If he has an easier time forming relationships, he might become well adjusted⁣

If he becomes well adjusted, he might become self sufficient⁣

And if he becomes self sufficient… Chances are… He won’t want you to hold him to sleep anymore⁣

This was originally posted to my Instagram account. It was inspired by the book ‘If you Give a Mouse a Cookie’

For a free printable version of this poem, click the link below:)

Grounding Ourselves in Difficult Moments

We’re often told as parents to just ‘trust our instincts’. But this can be extremely hard for new parents because we live in a society where we have never been taught to trust our instincts. We’ve instead been taught from a young age to listen to authority, fit the mold, and never question. Add to that going through the immensely transformative process of becoming a parent to a brand new human being and it’s no wonder the first year is so hard!

So, first of all, do not feel guilty if you don’t yet feel those parental instincts. This is not your fault. You can, however, work towards becoming more in touch with it so that you can be the parent you want to be and block out the noise.

Two big things to keep in mind in this process are: reparenting yourself, and mindfulness.

I won’t get into repareting too much in this post because I could be here all day. But the important thing is becoming aware of your triggers and your own stories so that you don’t react to your child from your own wounds. 

Mindfulness is the art of staying present in the moment. We tend to dwell on the past or stress about the future: both of which lead to anxiety and depression. So a mindfulness practice is just that: being in the now. One effective tool to get there is meditation. I highly recommend the free app Insight Timer which comes with many guided meditations. Yoga, exercise, dancing, and nature walks are also great ways to be in the now. Hopefully you are doing some of these in your day to day.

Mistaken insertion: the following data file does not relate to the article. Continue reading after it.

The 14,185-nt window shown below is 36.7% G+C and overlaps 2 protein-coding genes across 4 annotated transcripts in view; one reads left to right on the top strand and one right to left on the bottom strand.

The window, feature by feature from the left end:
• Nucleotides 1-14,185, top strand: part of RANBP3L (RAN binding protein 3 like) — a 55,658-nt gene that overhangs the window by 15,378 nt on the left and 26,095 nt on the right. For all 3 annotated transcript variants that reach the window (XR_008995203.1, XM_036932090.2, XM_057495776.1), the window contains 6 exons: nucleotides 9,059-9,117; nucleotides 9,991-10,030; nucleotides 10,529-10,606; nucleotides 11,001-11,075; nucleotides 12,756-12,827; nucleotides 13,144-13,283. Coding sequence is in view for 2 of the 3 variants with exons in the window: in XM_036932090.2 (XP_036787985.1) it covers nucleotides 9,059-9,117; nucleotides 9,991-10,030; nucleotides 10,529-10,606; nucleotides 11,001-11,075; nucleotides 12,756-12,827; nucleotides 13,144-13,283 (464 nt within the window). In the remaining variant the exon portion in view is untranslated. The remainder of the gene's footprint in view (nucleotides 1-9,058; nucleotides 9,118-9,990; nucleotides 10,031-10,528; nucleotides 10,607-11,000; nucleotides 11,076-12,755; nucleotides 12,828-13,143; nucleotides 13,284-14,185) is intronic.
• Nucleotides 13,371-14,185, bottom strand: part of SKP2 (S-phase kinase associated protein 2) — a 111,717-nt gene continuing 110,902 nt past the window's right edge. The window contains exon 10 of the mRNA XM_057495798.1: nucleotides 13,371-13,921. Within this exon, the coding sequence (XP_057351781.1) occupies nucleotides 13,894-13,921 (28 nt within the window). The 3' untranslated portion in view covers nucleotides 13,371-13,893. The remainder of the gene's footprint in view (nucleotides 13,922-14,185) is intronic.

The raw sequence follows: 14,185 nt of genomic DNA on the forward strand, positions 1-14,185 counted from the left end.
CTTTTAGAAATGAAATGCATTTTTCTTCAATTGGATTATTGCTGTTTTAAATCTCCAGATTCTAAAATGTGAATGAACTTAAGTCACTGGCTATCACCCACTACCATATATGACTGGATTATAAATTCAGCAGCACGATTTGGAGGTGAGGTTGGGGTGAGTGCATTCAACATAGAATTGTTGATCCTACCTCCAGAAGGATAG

However, the key is integrating. When you find yourself in those moments where your child is pushing your buttons, what do you do to stay grounded? What do you do to keep your triggers from taking over? Finding a technique that works for you can be incredibly helpful.

What does this have to do with sleep?

We often talk about the effect of sleep deprivation on our mental health. But we rarely discuss the effect of our mental health on our children’s sleep. The reality is that our children are incredibly aware of our moods. When we feel anxious, they know it. And when we’re stressed to get them to sleep, they know it too! They naturally do not want to go to sleep when you are upset because their brain sees it as unsafe. After all, if mommy is worried it means something is wrong. Staying calm during bedtime will help our children stay calm too and therefore allow them to rest.

So I’ve rounded up some quick strategies you can use in the moment to get back to a balanced state. Please note that the important thing is to find what works for you! These are just suggestions.Use a grounding object during your mindfulness practice. For example, if you fidget with a hair elastic on your wrist when you get frustrated, try doing that while you meditate. This way you shift your brain’s association with fidgeting from an anxious state to fidgeting to stay calm. It’s amazing what we can trick our brains to do! Thank you for this suggestion Dr. Laura Froyen.

Try a breathing technique. Focusing on your breath can really bring you back to the moment. For example, take a deep breath in, hold it for 3 seconds, and let it out through your mouth as slowly as you can. You can also try making a ‘shhh’ sound or a hum to release some energy.

Try a mental distraction. Count one thing you can smell, see, touch, taste, hear. Or tell yourself your name, address, and age. Better yet, create a little mantra for yourself to say in these moments. A love and kindness meditation can go a long way to helping you find peace.

Try a physical grounding technique. Maybe it’s a yoga pose you enjoy that you can do in the moment. I find a cat/cow pose to help my anxiety or maybe you can go outside and put your hands and feet to the bare soil

Involve your child! Make it fun. Can you show your child how to breathe out fire like a dragon? (And in the process release some of your energy) or can you play a little chase game and release tension through giggles? Play is the best therapy!

Remember that it’s all about finding what works for you. It’s also not about being perfectly happy and peaceful all the time. You will get triggered. You will feel anxious. It’s simply about bringing ourselves down to a manageable state in those moments so we can be the parent we want to be.

Later, once you’re feeling better examine what happened. What triggered you? Why? What came up for you? How can you shift that for next time?

As always, remember that our children are HAVING a hard time, not GIVING us a hard time.

Struggling with bedtime battles? I can help! Click here to see my one-on-one packages.